That may very well be the case. However, I'm willing to bet they wouldn't buy a case of hand-grenade paper weights off me for $200 a pop, and they certainly wouldn't be waving them around saying, "Look what we got! Look what we got!"

An empty AT-4 tube can't be put back into service. Although, I'd be stoked to see someone turn it into a potato gun.

My other question is this... what is happening to these firearms once they are bought back?

Banned
05-29-2012, 07:02 PM
That may very well be the case. However, I'm willing to bet they wouldn't buy a case of hand-grenade paper weights off me for $200 a pop, and they certainly wouldn't be waving them around saying, "Look what we got! Look what we got!"

An empty AT-4 tube can't be put back into service. Although, I'd be stoked to see someone turn it into a potato gun.

I still don't see it as a big deal.



My other question is this... what is happening to these firearms once they are bought back?

That's a good question. My guess would be melted down - which could conceivably bring in a couple million bucks, depending on how many weapons were brought in. Perhaps some of them donated to museums or something... or used for training purposes.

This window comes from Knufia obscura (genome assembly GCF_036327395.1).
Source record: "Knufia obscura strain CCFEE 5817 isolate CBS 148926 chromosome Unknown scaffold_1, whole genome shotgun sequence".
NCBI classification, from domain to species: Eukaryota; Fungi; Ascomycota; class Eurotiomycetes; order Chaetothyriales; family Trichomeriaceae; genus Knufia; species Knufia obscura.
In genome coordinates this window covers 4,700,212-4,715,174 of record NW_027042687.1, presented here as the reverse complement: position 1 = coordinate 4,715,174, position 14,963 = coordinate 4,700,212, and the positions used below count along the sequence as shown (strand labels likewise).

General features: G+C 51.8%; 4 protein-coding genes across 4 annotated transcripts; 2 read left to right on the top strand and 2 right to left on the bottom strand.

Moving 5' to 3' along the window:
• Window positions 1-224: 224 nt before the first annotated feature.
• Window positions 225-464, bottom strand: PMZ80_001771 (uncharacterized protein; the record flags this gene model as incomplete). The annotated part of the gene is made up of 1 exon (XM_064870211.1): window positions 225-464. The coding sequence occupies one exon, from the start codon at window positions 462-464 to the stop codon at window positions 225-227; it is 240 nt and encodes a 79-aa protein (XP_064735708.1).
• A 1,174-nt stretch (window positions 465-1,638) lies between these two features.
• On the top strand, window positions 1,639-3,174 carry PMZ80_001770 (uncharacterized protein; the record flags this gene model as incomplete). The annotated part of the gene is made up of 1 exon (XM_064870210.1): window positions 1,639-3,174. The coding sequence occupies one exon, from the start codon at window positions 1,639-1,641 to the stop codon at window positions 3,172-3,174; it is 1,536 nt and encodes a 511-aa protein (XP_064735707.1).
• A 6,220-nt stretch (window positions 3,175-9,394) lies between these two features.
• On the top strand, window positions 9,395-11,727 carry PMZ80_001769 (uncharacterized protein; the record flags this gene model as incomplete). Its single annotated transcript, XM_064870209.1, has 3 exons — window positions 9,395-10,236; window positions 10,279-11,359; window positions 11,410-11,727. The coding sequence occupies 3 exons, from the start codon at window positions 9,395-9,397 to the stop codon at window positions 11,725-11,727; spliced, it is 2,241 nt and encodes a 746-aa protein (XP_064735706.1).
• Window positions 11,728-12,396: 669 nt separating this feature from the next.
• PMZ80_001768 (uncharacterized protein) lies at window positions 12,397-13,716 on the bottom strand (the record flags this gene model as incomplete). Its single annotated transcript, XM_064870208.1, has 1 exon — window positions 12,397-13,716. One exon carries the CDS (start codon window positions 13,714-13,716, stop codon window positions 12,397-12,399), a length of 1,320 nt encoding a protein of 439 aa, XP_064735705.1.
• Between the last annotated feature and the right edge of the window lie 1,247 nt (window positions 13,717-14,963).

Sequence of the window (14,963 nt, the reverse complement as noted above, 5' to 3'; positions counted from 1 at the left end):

Pullinteeth
07-25-2013, 01:01 PM
Ha ha ha ha ha ha ha....this is friggin hillarious. New gun control laws in CO made their gun buyback progam illegal....

http://www.foxnews.com/politics/2013/07/25/gun-buyback-canceled-because-new-gun-laws/?test=latestnews

CYBERFX1024
07-25-2013, 02:34 PM
That may very well be the case. However, I'm willing to bet they wouldn't buy a case of hand-grenade paper weights off me for $200 a pop, and they certainly wouldn't be waving them around saying, "Look what we got! Look what we got!"
An empty AT-4 tube can't be put back into service. Although, I'd be stoked to see someone turn it into a potato gun.